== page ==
So, yeah, I guess I don’t write as much about weird SQL things as I once did. And I think that’s just fine. I’ve often said that blogging should be done to feed your soul, not the soul of others. If you find yourself blogging because you think you need to keep up with others, then you are doing it wrong. Write what you want to say, when the words feel like they need to come out of your fingers, and publish when you want and not when someone tells you to publish.

Final Thoughts

There’s nothing wrong with gravitating towards any one (or more) of these roles in your data career. I have friends that have moved between each of these roles, as it seems every few years they need to try something different.

How you become a mechanic, or driver, or owner isn’t important to anyone else. Some paths may take longer than others, so you need to remain positive and keep visualizing the end result. No one is going to be concerned about your past, all they will want are tangible results delivered with a ribbon on top.

Getting there can be tough. Being there can be tougher. And staying there can be the hardest thing of all. And if you want to move beyond the role of a mechanic then you must start working on the soft skills. Hard skills have a salary cap, but soft skills do not. Even the most talented mechanic, the ones with more hard skills than anyone else, can (and will) be replaced if they also happen to be jerks to everyone else around them in the garage.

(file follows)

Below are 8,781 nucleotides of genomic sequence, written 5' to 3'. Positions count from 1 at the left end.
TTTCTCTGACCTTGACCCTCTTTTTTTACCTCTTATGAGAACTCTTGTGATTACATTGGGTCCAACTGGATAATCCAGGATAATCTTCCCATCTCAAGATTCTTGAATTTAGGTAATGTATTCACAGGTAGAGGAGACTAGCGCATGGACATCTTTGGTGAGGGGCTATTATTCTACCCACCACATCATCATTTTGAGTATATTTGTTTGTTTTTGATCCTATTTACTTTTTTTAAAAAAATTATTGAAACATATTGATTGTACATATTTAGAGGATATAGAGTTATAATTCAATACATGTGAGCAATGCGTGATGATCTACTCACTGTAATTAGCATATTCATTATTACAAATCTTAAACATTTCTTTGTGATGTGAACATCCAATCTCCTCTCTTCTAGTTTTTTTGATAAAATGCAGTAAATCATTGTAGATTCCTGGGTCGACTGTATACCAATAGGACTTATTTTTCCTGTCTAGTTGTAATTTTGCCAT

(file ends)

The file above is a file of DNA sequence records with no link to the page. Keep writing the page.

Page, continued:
Lastly, make sure you take time for yourself. Put your family first whenever possible, but remain responsive and responsible, and never be afraid to admit that you do not know everything. You spent a long time getting to your role, so make certain you are enjoying your life, your career, and the ride.

  • mrxinu

    I like the way your brain works, my friend.

    I just had to try this new tag, too.

    • ThomasLaRock

      Ooooohhhhhh….I was wondering what you meant. Interesting.

  • > Hard skills have a salary cap, but soft skills do not.

    This is very true, although in IT hard skills alone can get you higher than most other places. It’s one of the few industries where a non-manager can make more than a plumber I can think of.

    I’m mostly self taught as a developer, and anyone who follows me on twitter knows I’ve been diving into home improvements with similar passion and methodology as I dove into IT. One of the things that really strikes me is unless I find some crazy artisanal niche to specialize in, I’d never make as much money with my hands and powertools as with my hands and a keyboard.

    Posts like this remind me that I often look up, realize I’ve run as far away from soft skills as possible, and I’m surrounded by people that did the same. I sometimes feel like the upper echelon of IT is the soft skills special Olympics.

    • ThomasLaRock

      Thanks for the comment Justin. I had not thought about how tech allows for niche services to provide income that other industries may not be able to provide.

  • John

    Great blog post, Tom. It has been fun reading your blog over the years and seeing many of your great Someday moments. I really love your last paragraph. As an individual who has shifted between all three roles its the last paragraph that is most important in my opinion regardless of any role you are in.

    • ThomasLaRock

      Thanks John, much appreciated.